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When Giroux plays fewer than 21 minutes, he is lethal offensively, and the Flyers often win.
Monday, 12.23.2013 / 3:49 PM ET
By Anthony SanFilippo - Philadelphia Flyers Inside Reporter / Flyers Inside Out
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PHILADELPHIA – Here’s a quick insight into the world of a hockey writer looking for something to write about two days before Christmas:

I opened my email this morning to the following short message from a Flyers fan. Her name is Alex:

Hi! Since the beginning of the year, it seems like each time Claude Giroux plays less than 21 minutes a game, he gets more points on the scoreboard. I can't watch every game because I live in Quebec, but I think this is interesting thing to watch and analyze.

Thanks and continue your good job!

It was one of those, “Hmmm…” moments that brought about a series of questions:

-Is it possible that there is a time threshold for Giroux that, once he crosses it, takes him from elite status to just being an ordinary player?

- Is it possible that Giroux creates more offense with less time on the ice?

- Is it possible, crazy as it sounds, that the Flyers have had better results in games when Giroux plays less than 21 minutes than when he plays more?

I was intrigued. So I hit the books for some good, old-fashioned research, and I couldn’t believe what I found:

Giroux is actually more productive and the Flyers are more successful the less he plays.

THe numbers say that there will be more Claude Giroux celebrations with Steve Mason - like this one - if the captain plays a little less frequently.

That isn’t a typographical error. The Flyers have a better record, and Giroux scores more points when he plays fewer minutes.

Now, before I get into all the statistics that prove this point, let me make a few things clear:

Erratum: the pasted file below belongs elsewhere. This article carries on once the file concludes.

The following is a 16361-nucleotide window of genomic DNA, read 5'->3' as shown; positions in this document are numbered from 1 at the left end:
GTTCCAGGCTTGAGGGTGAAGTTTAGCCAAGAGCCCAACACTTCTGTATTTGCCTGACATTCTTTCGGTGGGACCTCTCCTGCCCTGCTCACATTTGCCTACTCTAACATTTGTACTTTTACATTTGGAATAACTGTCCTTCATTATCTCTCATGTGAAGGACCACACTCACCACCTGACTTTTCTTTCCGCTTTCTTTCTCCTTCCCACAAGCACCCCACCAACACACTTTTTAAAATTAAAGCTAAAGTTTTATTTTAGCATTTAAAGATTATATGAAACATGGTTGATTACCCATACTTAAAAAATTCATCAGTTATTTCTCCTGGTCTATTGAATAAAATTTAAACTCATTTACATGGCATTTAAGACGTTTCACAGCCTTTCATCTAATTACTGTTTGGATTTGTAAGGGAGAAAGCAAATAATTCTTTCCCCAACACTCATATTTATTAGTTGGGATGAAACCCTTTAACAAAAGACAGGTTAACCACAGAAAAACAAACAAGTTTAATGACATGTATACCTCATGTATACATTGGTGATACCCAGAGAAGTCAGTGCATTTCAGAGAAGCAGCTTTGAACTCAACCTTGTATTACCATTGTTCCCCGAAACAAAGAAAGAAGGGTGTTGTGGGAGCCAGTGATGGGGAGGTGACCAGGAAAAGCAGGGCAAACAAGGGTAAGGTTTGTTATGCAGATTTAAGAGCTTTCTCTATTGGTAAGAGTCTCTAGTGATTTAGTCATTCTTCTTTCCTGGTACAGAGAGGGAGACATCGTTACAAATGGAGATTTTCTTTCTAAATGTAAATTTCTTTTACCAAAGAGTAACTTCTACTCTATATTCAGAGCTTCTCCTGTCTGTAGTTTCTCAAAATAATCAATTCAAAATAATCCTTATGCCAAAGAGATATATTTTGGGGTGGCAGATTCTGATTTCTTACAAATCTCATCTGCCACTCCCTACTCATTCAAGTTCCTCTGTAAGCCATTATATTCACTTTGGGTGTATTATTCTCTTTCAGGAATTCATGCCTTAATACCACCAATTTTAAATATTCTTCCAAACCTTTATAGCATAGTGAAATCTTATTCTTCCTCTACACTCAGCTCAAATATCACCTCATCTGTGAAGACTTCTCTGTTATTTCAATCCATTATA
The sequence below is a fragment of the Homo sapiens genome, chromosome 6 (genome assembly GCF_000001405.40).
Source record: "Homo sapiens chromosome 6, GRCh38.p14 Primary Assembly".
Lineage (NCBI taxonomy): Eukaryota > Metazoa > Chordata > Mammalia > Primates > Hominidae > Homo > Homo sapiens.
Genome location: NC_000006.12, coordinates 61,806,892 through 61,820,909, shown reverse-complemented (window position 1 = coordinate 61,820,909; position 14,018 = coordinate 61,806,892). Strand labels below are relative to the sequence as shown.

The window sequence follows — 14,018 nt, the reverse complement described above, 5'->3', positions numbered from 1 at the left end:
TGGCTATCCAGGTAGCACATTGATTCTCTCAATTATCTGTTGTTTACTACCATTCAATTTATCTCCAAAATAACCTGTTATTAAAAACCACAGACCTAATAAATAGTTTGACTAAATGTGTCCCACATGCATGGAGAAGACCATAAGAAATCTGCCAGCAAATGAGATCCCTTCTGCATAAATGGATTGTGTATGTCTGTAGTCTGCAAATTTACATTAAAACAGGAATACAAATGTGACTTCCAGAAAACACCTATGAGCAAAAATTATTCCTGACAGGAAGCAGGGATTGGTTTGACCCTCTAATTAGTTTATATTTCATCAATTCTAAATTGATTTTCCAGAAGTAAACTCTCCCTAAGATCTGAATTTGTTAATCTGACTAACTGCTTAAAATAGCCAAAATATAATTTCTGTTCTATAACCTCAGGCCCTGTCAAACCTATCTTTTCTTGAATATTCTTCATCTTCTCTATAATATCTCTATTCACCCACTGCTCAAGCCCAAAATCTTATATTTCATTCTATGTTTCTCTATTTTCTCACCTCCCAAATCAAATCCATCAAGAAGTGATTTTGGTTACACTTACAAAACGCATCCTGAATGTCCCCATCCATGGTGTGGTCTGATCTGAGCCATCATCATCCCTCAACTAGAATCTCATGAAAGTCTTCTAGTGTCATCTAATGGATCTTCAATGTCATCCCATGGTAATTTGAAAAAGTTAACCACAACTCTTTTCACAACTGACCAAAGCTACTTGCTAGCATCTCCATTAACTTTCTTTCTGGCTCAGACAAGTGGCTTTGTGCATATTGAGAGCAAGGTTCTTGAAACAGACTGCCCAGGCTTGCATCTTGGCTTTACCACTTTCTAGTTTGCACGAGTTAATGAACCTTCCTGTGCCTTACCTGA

1. I’m not suggesting a significant cut in ice time for Giroux. His average is right around the threshold of 21 minutes that Alex originally suggested in her email. We’re talking about one-two minutes per game, really, which is two-to-three shifts at most.

2. It is definitely understood that special teams sometimes skews ice time numbers for players on a game-by-game basis. A significant amount of power plays or penalty kills could throw off the average.

3. Also, it is certainly understood that in games when a team is trailing and trying to tie the score, top line players are used with a bit more frequency in an effort to score as the attacking system changes.

All of those factors stated, here’s the Figgy pudding (hey, it’s the holidays) with all the proof in it:

- So far this season, Giroux has played 19 games where he has exceeded 21 minutes of ice time and had 17 games where he has had less than 21 minutes of ice time.

- In the 19 games where he exceeded 21 minutes, he has a stat line of two goals, seven assists and nine points. The team’s record in those games is 5-12-2.

- In the 17 games in which he clocked in with less than 21 minutes, Giroux’s scoring has been superb (7-15-22) and the team has an excellent record of 11-4-2.

So there!

Oh, wait… that’s too small a sample size for you? 36 games isn’t enough to hammer home the point?

Good thing I researched it further then, eh?

Looking back at not only this season, but the past two seasons as well, really since Giroux was elevated to the role of top-line center, he has played in 161 games for the Flyers, missing just five in December, 2011 with a concussion.

In those 161 games, Giroux has eclipsed the 21-minute plateau 89 times and been below it 72 times.

Want to take a guess at the numbers?

Fine, I’ll just give them to you. Here goes:

Let’s look at the 89 games with more than 21 minutes played first. All told in those games Giroux has posted a stat line of 22-54-76. It’s very good, just not elite. It amounts to the equivalent of a 70-point season (per 82 games), which for most top-six forwards in the NHL is a solid number to strive for.

But Giroux is an elite center in the sport, and as such needs to be producing at a better rate.

Which brings us to the second sample.

In the 72 games he has played fewer than 21 minutes, Giroux has a line of 28-68-96. That’s 1.33 points per game and equates out to a 109-point season in 82 games.